Take a look around your office. Do you notice any patterns, beyond what's on the fresh, or perhaps outdated, interior design?
How about people patterns? As human beings, we often find ourselves doing the same things in the same ways. We pour a cup of coffee, turn on our computer at work, check email... the list goes on. And sure, we've heard the phrase "creature of habit" to validate this type of behaviour, but I'm here to declare it's okay to mix it up every once in a while.
And while we're on the job, we generally get to know what works and what doesn't pretty quickly. I can say that I know my colleagues' efficiencies and can identify who might work best together to get the desired results for certain projects. But knowing there are countless different ways of doing things always gets me thinking of how we can improve.
Enter the intrapreneur
Putting those patterns aside for a second, you may also notice a scattering of attitudes and behaviours of entrepreneurs in your office -- opportunistic; resourceful; and, most definitely, fearless. But aren't entrepreneurial types usually outside of the traditional office space? Shouldn't they be sitting in a home office or in a cafe collaborating and inventing... and reinventing...with their peers and partners?
Not necessarily. It's just the rise of intrapreneurship - the act of behaving like an entrepreneur in an organization or a company - and it's spanning across workers of all ages.
No, that's not a typo
Spellcheck will prompt you to change intrapreneur to the word entrepreneur, but trust me; it's a word has been used for the past few years to talk about this certain type of employee. The difference between an entrepreneur and an intrapreneur is quite simple; both words have a lot to do with a working environment and even the level of focus for work. Entrepreneurs work for their own business, while intrapreneurs work within an already established company or organization.
As mentioned, intrapreneurs are often optimistic. They see problems as the root of opportunity, and every challenge is always accepted with open arms. If you yourself have an entrepreneurial spirit in the office, you're constantly looking for new ideas, new people and new things to get your hands on. If you're not an intrapreneur, you may recognize one in your office at team meetings or huddles. Intrapreneurs are generally the ones asking questions, and challenging what practices are in place to get to the next stage.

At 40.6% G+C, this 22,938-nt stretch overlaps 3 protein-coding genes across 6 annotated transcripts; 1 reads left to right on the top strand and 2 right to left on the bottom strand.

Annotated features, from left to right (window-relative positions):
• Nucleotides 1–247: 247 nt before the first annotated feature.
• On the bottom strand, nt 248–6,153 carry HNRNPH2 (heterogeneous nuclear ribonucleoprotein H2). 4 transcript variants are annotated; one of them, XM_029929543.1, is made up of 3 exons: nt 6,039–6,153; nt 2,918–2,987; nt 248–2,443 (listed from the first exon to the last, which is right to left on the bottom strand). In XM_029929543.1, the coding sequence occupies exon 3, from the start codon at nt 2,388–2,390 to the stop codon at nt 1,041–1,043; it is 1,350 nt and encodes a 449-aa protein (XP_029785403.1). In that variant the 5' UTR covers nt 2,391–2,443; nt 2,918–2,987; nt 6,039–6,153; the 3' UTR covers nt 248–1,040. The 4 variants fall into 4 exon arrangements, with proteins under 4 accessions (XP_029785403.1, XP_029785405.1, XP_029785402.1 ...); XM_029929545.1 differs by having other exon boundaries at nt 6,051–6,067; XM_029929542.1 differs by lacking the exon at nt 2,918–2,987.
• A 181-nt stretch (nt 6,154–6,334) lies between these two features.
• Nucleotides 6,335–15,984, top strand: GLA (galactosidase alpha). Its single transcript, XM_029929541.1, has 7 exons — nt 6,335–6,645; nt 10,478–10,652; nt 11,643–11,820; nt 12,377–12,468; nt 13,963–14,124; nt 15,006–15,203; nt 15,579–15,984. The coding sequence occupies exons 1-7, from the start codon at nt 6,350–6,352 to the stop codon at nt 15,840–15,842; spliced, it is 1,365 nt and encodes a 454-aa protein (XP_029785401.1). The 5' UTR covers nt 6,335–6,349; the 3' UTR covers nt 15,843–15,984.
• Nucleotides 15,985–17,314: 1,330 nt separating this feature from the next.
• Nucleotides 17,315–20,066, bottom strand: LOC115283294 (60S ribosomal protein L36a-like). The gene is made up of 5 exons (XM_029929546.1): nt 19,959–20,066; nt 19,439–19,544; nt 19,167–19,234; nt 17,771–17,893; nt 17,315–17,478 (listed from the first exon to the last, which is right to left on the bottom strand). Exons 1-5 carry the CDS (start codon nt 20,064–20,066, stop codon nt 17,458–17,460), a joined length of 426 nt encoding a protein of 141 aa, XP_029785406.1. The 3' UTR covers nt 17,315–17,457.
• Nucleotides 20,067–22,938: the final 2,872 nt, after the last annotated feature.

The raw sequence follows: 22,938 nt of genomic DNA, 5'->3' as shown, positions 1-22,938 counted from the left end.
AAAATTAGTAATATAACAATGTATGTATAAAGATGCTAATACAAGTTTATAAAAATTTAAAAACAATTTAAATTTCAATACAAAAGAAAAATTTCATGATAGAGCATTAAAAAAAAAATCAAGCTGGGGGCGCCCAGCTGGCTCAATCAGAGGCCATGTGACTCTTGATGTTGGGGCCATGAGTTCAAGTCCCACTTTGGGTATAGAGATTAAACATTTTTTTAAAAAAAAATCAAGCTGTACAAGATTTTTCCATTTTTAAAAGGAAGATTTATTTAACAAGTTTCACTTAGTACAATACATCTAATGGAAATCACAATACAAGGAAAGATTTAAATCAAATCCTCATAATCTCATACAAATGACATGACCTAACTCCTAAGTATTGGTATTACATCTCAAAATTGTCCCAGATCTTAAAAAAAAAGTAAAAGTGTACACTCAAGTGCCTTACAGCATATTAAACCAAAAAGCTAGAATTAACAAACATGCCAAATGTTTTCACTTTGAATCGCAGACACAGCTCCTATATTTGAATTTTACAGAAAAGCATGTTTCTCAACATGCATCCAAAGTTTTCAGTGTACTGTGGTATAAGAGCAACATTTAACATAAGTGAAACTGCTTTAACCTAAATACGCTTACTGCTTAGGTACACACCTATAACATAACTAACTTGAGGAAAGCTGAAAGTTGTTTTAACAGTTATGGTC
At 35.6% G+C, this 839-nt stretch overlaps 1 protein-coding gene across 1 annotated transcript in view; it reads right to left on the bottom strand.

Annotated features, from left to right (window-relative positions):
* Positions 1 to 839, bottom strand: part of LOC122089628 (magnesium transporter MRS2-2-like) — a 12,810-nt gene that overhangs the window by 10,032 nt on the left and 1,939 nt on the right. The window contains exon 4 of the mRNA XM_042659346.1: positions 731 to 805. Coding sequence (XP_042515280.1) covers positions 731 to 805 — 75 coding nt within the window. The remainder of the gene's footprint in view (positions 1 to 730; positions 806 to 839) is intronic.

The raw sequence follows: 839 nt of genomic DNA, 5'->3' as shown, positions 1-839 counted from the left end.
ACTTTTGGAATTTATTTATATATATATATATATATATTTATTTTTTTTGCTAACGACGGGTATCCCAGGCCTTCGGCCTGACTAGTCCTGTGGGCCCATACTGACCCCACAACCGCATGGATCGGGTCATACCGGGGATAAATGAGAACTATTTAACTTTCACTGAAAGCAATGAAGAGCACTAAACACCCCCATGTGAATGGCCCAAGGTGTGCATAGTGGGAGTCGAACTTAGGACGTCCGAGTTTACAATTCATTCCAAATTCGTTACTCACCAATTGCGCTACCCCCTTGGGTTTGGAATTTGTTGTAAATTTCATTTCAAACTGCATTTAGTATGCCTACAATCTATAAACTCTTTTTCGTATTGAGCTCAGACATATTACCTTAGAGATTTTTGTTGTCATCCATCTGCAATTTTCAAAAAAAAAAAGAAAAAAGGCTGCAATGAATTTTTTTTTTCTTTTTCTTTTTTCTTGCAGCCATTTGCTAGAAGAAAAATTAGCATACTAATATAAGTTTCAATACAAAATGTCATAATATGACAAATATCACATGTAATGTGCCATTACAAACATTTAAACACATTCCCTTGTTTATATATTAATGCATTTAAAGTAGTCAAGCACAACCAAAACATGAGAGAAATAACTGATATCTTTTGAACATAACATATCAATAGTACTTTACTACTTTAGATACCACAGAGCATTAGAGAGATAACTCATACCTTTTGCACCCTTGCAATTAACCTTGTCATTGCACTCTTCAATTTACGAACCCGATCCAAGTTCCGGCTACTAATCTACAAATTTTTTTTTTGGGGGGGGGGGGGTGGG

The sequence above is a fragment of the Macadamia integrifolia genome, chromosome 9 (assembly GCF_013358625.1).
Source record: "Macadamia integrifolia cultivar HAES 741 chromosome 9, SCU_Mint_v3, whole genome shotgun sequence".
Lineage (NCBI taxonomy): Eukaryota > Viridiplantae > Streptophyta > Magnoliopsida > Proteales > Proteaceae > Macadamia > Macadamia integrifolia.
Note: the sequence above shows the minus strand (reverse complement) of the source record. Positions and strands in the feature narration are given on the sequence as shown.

Helping steer the office ship
While thinking big picture, intraprenuers are also level-headed and usually act as the anchor of a team. As resourceful workers, they collect insights, ideas and know-how to help keep a team grounded while still moving forward. And just like a ship captain, intrapreneur types are also able to foresee any issues or challenges up ahead. They're the first to know of any new trends and how to tack on to them before others do. They're able to plan, adjust and execute faster than most.
I know that it sounds like a lot of things at once, but I can assure you intrapreneurs aren't secretly magicians. Having an entrepreneurial approach, you know how to juggle and balance all at the same time.
Continuously, confidently fearless
As you can guess by now, no problem is too big for an intrapreneurial mind and spirit. It comes down to constantly moving forward without any worry or concern for what's been left behind. Intrapreneurs hold a level of confidence when it comes to big ideas and aren't fearful of rejection or any roadblocks that may appear in the way.
With this being said, it's worth noting that employers should recognize this entrepreneurial attitude among staff and keep a watchful eye on their rapid growth. Although intrapreneurs aren't necessarily driven by money or profit - they may just like seeing their ideas come to life just as much - they like moving laterally at a fast pace in order to be granted more and more opportunities. This of course benefits everyone as moving people forward also does the same for organizations and businesses.
Now think back to those people patterns you come across in the office. Can you identify entrepreneurial colleagues in your office? Or do you recognize these traits within yourself? Don't fret if you don't, but consider embracing it if you spot it. An entrepreneurial spirit brings a new sense of flare and drive in the workplace that is invaluable in our constantly competitive marketplace.
Follow HuffPost Canada Blogs on Facebook
Follow Sheryl Boswell on Twitter: www.twitter.com/sherylboswell